Tempreture varies from 26 to 36 C in July
The search for the perfect beach destination in India leads to Goa. The small state located on the west coast of India is one of the most popular tourist destinations
Temples, forts, shipwrecks and churches, comprise the archaeology of Goa. This state with a rich history of many years has some interesting sites that can be considered as the invaluable relics from the past. The various human settlements and rule of different powers have just added to the colorful culture of the state.
The archaeological sites of Goa include the well known churches of the state. The famous Basilica of Bom Jesus, built in 1605 is one of the finest examples of early Goan architecture. This is also one of the World Heritage Sites of Goa. The ruinous remains of the Church of St Augustine are yet another important proof of the archaeological heritage of Goa. Only one of the four towers still stands there today.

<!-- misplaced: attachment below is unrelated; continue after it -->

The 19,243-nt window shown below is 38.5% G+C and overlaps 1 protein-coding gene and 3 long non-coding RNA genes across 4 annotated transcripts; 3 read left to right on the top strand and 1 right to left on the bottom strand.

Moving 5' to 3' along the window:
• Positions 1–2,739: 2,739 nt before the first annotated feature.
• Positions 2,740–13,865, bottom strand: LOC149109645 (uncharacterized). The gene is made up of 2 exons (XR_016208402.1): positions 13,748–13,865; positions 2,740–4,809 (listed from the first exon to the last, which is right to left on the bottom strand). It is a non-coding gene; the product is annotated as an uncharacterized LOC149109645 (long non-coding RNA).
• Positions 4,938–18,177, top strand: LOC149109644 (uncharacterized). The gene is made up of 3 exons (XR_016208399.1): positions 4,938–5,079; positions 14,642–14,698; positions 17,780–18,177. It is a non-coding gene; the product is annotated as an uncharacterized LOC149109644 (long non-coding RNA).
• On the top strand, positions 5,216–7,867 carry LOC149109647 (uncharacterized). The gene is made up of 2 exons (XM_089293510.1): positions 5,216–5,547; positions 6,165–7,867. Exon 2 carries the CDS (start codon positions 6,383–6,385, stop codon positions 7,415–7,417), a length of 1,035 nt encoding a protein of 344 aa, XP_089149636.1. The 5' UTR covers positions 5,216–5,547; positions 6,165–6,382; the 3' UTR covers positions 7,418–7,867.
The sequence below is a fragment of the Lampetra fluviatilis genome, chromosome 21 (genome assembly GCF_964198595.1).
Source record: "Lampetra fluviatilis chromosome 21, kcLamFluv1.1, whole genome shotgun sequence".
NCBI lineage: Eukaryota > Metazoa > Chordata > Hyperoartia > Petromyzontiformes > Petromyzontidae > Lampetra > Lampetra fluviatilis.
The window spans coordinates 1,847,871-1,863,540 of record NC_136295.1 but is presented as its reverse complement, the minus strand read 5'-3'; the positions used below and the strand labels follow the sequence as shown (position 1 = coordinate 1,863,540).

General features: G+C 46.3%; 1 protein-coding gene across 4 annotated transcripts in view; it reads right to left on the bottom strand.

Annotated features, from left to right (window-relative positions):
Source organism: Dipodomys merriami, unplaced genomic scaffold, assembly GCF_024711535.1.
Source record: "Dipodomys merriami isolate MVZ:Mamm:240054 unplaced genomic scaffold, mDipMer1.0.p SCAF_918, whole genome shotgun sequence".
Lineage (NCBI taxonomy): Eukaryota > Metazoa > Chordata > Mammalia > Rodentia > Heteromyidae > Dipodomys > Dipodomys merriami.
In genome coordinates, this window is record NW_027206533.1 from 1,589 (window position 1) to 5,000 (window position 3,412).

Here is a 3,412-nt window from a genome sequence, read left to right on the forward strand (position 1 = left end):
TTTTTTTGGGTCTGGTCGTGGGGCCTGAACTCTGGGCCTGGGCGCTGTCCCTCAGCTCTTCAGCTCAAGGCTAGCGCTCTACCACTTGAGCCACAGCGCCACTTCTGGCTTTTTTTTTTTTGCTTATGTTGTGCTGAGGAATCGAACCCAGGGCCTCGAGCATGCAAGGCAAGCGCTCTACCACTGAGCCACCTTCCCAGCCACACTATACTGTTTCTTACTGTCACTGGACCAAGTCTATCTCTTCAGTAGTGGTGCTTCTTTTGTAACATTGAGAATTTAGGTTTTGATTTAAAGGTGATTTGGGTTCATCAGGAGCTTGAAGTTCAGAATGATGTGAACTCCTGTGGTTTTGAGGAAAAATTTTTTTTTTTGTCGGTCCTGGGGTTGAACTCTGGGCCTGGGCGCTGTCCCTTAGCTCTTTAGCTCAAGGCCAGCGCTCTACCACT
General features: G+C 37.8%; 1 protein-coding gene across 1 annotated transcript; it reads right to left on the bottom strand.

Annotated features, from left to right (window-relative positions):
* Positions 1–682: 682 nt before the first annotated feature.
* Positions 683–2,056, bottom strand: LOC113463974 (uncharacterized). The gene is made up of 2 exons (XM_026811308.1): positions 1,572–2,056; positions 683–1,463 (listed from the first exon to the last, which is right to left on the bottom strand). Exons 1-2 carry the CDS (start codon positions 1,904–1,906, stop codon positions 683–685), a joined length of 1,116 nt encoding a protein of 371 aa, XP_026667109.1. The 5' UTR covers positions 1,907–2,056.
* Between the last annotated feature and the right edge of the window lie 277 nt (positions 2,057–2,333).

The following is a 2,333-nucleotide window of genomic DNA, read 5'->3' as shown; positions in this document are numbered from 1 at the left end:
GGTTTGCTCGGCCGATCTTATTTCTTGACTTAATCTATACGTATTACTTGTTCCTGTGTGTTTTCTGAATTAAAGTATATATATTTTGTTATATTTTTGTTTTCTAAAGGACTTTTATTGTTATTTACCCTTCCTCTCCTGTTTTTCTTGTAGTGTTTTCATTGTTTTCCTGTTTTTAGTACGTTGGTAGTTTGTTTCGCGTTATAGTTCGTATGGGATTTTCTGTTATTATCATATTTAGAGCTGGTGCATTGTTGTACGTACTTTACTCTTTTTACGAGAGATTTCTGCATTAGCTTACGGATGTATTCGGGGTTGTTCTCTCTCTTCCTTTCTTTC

The temple of Mahadeva, on the west coast, contributes significantly to Goan archaeology. This is perhaps the only remaining example of temple architecture before Portuguese rule in Goa. This 12th century temple is maintained by the Archaeological Survey of India. The exquisite wall carvings and the detailed work provide valuable insight into the early architectural style and the skilled craftsmanship. The Mohini temple is a classic example of 15th century architecture in the state. The blend of different cultures is evident in the various nooks and corners of the temple.
Archaeology in Goa also includes the forts of Goa. Many of them are in ruins now with only the ramparts standing among the debris. The 17th century Fort Aguada and Terekhol; 18th century ruinous fort of Cabo da Rama and Fort Chapora are some famous forts of archaeological importance. Sometimes the forts are found to be built on existing structures. There may be traces of ancient cultures buried under the ruins.
Maritime archaeology of Goa :
The shipwreck history of the state dates back to the 2nd century BC. The National Institute of Oceanography (NIO) have excavated relics like Chinese ceramic, elephant tusks, the brass barrel of a hand gun, teeth of hippopotamus, bricks of different shapes and Martaban pottery pieces at the Sunchi reef. Certain artifacts of daily usage have also been excavated from St George's Reef.
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